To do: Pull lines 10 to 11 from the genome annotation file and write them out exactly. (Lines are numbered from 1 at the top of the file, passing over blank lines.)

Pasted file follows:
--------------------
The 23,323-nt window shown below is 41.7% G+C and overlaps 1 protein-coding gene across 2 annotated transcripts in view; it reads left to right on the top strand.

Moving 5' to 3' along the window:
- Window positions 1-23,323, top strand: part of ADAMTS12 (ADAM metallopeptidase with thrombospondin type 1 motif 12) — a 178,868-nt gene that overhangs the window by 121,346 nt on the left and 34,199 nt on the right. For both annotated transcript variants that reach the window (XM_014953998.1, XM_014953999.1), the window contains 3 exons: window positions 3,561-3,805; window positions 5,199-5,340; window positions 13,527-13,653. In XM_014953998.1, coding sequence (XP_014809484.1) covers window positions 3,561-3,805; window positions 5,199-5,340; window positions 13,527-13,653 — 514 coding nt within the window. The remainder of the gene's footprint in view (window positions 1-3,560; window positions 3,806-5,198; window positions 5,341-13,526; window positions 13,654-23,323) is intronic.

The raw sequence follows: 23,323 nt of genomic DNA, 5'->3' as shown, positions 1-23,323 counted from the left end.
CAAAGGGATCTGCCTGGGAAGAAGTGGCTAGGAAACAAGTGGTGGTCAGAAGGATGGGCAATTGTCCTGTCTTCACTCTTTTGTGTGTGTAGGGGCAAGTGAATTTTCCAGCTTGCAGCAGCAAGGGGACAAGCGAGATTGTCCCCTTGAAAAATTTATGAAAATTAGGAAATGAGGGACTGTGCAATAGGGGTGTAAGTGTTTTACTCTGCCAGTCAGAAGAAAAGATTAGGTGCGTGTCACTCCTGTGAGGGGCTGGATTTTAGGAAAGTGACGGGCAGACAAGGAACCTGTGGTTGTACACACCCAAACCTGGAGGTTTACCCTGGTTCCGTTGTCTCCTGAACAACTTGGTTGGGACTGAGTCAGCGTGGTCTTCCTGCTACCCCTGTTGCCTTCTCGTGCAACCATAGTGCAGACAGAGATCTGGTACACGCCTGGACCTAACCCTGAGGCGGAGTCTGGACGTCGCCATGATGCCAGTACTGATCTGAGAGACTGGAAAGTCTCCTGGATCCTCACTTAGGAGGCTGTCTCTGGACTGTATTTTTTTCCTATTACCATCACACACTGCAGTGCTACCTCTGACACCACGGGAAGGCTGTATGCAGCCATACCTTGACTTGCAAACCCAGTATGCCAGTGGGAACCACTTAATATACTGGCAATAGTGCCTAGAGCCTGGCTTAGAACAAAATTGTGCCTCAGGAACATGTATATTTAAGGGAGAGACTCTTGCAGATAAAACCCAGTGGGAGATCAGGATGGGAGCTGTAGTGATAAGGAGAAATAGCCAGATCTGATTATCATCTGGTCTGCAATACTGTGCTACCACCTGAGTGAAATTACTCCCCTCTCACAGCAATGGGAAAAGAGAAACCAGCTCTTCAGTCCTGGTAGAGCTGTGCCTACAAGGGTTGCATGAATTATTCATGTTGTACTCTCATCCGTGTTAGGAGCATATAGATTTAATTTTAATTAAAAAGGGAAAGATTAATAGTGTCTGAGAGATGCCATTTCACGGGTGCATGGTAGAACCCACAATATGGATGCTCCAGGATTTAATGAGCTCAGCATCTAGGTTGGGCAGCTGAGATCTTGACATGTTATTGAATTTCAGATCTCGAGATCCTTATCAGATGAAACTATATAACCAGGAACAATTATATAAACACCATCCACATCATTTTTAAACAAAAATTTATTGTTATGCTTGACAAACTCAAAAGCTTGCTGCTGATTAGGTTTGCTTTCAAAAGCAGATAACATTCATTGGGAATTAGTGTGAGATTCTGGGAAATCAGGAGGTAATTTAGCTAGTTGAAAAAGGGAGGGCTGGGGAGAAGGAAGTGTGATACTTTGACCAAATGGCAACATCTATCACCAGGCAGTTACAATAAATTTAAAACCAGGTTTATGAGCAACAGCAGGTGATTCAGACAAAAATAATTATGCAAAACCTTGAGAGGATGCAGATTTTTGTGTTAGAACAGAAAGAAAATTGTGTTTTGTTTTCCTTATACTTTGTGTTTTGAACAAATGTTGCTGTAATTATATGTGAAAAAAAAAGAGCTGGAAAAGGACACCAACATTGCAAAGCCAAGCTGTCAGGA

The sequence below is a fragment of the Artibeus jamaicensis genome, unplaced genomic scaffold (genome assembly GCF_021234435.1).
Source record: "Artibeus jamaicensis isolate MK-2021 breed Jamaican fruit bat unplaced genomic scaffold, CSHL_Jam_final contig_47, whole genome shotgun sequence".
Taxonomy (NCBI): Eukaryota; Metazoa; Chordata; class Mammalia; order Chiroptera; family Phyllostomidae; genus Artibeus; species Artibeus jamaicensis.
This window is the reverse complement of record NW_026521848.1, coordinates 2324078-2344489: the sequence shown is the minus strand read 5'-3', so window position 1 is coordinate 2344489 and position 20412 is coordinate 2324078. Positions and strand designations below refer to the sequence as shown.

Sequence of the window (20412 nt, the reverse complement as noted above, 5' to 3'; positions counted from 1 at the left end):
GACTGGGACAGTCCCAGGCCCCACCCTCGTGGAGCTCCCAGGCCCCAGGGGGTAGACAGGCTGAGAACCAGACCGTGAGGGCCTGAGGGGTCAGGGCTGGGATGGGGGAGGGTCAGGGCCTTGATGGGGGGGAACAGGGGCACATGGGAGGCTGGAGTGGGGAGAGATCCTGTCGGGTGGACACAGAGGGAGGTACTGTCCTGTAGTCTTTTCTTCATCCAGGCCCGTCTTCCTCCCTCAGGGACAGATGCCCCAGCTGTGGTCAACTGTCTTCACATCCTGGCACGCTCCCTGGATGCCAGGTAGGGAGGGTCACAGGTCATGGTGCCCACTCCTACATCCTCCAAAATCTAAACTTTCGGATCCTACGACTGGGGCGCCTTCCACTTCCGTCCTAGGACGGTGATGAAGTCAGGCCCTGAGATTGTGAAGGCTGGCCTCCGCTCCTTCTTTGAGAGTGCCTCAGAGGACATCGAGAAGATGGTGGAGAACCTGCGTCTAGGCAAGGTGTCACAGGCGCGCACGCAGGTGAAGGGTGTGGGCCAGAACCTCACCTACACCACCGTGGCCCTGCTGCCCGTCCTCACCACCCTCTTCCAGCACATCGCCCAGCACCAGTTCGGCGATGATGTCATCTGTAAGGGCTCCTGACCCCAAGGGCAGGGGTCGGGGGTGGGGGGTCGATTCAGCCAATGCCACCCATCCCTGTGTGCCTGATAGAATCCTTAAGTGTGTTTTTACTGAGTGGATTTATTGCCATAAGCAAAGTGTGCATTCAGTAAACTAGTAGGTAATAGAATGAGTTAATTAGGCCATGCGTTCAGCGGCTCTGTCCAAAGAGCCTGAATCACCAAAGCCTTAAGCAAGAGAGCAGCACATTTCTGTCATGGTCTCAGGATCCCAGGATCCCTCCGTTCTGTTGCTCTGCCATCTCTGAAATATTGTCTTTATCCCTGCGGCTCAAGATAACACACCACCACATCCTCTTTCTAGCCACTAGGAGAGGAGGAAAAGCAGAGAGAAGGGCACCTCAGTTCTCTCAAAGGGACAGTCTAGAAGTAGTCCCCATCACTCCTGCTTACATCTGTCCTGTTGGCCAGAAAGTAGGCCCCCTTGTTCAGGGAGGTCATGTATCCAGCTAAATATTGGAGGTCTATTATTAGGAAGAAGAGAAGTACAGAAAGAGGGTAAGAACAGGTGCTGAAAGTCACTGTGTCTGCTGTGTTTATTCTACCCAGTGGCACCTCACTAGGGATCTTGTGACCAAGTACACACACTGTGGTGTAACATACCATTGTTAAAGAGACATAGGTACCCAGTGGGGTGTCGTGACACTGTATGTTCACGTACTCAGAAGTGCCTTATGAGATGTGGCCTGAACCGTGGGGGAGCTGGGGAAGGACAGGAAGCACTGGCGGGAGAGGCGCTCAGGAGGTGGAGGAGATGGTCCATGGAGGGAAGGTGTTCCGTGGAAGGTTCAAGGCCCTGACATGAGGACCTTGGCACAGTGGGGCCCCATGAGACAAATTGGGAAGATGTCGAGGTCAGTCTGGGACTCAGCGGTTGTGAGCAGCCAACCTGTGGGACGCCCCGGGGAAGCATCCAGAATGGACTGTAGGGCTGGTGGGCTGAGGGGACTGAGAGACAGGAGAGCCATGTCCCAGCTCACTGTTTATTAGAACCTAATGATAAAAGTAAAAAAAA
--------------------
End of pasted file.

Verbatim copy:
Sequence of the window (20412 nt, the reverse complement as noted above, 5' to 3'; positions counted from 1 at the left end):
GACTGGGACAGTCCCAGGCCCCACCCTCGTGGAGCTCCCAGGCCCCAGGGGGTAGACAGGCTGAGAACCAGACCGTGAGGGCCTGAGGGGTCAGGGCTGGGATGGGGGAGGGTCAGGGCCTTGATGGGGGGGAACAGGGGCACATGGGAGGCTGGAGTGGGGAGAGATCCTGTCGGGTGGACACAGAGGGAGGTACTGTCCTGTAGTCTTTTCTTCATCCAGGCCCGTCTTCCTCCCTCAGGGACAGATGCCCCAGCTGTGGTCAACTGTCTTCACATCCTGGCACGCTCCCTGGATGCCAGGTAGGGAGGGTCACAGGTCATGGTGCCCACTCCTACATCCTCCAAAATCTAAACTTTCGGATCCTACGACTGGGGCGCCTTCCACTTCCGTCCTAGGACGGTGATGAAGTCAGGCCCTGAGATTGTGAAGGCTGGCCTCCGCTCCTTCTTTGAGAGTGCCTCAGAGGACATCGAGAAGATGGTGGAGAACCTGCGTCTAGGCAAGGTGTCACAGGCGCGCACGCAGGTGAAGGGTGTGGGCCAGAACCTCACCTACACCACCGTGGCCCTGCTGCCCGTCCTCACCACCCTCTTCCAGCACATCGCCCAGCACCAGTTCGGCGATGATGTCATCTGTAAGGGCTCCTGACCCCAAGGGCAGGGGTCGGGGGTGGGGGGTCGATTCAGCCAATGCCACCCATCCCTGTGTGCCTGATAGAATCCTTAAGTGTGTTTTTACTGAGTGGATTTATTGCCATAAGCAAAGTGTGCATTCAGTAAACTAGTAGGTAATAGAATGAGTTAATTAGGCCATGCGTTCAGCGGCTCTGTCCAAAGAGCCTGAATCACCAAAGCCTTAAGCAAGAGAGCAGCACATTTCTGTCATGGTCTCAGGATCCCAGGATCCCTCCGTTCTGTTGCTCTGCCATCTCTGAAATATTGTCTTTATCCCTGCGGCTCAAGATAACACACCACCACATCCTCTTTCTAGCCACTAGGAGAGGAGGAAAAGCAGAGAGAAGGGCACCTCAGTTCTCTCAAAGGGACAGTCTAGAAGTAGTCCCCATCACTCCTGCTTACATCTGTCCTGTTGGCCAGAAAGTAGGCCCCCTTGTTCAGGGAGGTCATGTATCCAGCTAAATATTGGAGGTCTATTATTAGGAAGAAGAGAAGTACAGAAAGAGGGTAAGAACAGGTGCTGAAAGTCACTGTGTCTGCTGTGTTTATTCTACCCAGTGGCACCTCACTAGGGATCTTGTGACCAAGTACACACACTGTGGTGTAACATACCATTGTTAAAGAGACATAGGTACCCAGTGGGGTGTCGTGACACTGTATGTTCACGTACTCAGAAGTGCCTTATGAGATGTGGCCTGAACCGTGGGGGAGCTGGGGAAGGACAGGAAGCACTGGCGGGAGAGGCGCTCAGGAGGTGGAGGAGATGGTCCATGGAGGGAAGGTGTTCCGTGGAAGGTTCAAGGCCCTGACATGAGGACCTTGGCACAGTGGGGCCCCATGAGACAAATTGGGAAGATGTCGAGGTCAGTCTGGGACTCAGCGGTTGTGAGCAGCCAACCTGTGGGACGCCCCGGGGAAGCATCCAGAATGGACTGTAGGGCTGGTGGGCTGAGGGGACTGAGAGACAGGAGAGCCATGTCCCAGCTCACTGTTTATTAGAACCTAATGATAAAAGTAAAAAAAA